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Then we did Chat Stations and groups got to go around the room and discuss six more strategies. As I cultivated my list, I realized Cult of Pedagogy was well represented! I love that site. Cult of Pedagogy was where I got Chat Stations, as well as Think-Pair-Share, One-point Rubrics and Dogfooding (which you could argue isn’t a strategy that encourages student talk, but I thought was such a good point that I wanted teachers to read about it and discuss). I also had Whole-Brain Teaching (which I know some of our teachers use something similar, only they call it “Power Teaching” and I do a simpler variation on it I call “Turn and Talk”) and KWL charts (Know, Want to Know and Learn graphic organizers).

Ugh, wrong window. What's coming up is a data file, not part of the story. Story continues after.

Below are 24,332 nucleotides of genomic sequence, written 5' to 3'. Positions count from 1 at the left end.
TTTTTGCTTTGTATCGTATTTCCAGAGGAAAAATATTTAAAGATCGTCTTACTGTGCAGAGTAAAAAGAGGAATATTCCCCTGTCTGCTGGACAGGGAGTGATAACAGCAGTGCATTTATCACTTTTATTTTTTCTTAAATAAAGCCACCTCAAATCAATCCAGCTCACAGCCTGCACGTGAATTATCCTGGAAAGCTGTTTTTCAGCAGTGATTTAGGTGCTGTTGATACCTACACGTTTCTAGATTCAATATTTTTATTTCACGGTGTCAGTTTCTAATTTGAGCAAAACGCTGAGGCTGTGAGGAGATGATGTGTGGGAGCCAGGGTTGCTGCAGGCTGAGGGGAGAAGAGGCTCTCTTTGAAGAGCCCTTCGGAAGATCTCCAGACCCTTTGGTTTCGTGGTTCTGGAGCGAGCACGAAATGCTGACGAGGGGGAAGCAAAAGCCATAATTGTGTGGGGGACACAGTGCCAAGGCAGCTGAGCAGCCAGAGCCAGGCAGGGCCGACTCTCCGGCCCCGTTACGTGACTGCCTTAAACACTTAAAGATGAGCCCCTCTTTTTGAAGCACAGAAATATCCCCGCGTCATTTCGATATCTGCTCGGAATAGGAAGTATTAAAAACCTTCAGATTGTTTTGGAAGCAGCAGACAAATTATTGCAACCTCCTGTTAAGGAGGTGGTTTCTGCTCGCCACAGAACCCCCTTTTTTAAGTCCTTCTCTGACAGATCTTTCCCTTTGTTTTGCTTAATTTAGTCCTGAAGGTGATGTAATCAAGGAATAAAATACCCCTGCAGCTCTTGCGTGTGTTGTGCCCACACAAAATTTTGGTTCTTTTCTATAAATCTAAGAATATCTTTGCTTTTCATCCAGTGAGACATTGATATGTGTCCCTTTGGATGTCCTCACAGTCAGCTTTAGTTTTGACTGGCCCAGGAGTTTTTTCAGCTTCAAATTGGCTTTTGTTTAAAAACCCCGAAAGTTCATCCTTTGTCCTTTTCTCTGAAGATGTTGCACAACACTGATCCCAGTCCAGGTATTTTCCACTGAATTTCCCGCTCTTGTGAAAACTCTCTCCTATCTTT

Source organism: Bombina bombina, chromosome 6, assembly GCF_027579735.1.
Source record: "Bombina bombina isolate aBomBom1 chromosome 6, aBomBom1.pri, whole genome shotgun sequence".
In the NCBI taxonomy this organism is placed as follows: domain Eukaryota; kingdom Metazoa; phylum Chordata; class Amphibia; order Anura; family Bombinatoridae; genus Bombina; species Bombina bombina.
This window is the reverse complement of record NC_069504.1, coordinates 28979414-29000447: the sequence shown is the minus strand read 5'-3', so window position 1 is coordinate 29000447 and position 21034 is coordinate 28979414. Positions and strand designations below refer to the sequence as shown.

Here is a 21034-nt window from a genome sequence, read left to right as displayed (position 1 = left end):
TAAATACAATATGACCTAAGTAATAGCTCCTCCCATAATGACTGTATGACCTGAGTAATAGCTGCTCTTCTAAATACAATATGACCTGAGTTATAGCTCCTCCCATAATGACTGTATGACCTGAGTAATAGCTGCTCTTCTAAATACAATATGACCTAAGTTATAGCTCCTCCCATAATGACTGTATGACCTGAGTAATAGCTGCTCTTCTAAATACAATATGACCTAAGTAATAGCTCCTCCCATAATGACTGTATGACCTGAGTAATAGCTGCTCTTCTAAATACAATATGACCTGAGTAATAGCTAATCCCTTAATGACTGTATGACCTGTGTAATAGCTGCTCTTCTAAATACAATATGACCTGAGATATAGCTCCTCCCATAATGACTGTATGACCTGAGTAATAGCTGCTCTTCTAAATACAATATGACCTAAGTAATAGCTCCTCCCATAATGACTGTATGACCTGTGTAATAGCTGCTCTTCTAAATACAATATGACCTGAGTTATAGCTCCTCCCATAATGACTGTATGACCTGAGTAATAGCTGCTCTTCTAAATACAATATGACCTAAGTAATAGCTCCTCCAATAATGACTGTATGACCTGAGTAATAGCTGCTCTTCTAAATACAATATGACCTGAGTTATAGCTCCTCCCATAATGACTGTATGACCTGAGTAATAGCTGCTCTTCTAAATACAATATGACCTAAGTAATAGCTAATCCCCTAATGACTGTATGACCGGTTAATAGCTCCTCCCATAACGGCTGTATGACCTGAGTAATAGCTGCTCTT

We ended with a few examples of Which One Doesn’t Belong. I used some math examples from wodb.ca. And then we ended our meeting with a sports one I created. I knew I had P.E. teachers in my group!
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I think it went well, and I did get some positive feedback, so I’m satisfied with it. After a decade in the classroom, I have sat through more than enough boring PD lecturing me about what I should be doing in the dullest way possible. I always want to make sure I’m providing the type of PD I wish I was getting. My favorite PD has been from LearnZillion and from the Schlechty Center. In both cases, I learned new things by participating in the very structures I would then use in my classroom. Nothing as powerful as that – actually doing. They are my model for professional development.

If you’d like a copy of my notes for this presentation you can find them at this link. It has links to all the different strategies we discussed and participated in.

Classroom Management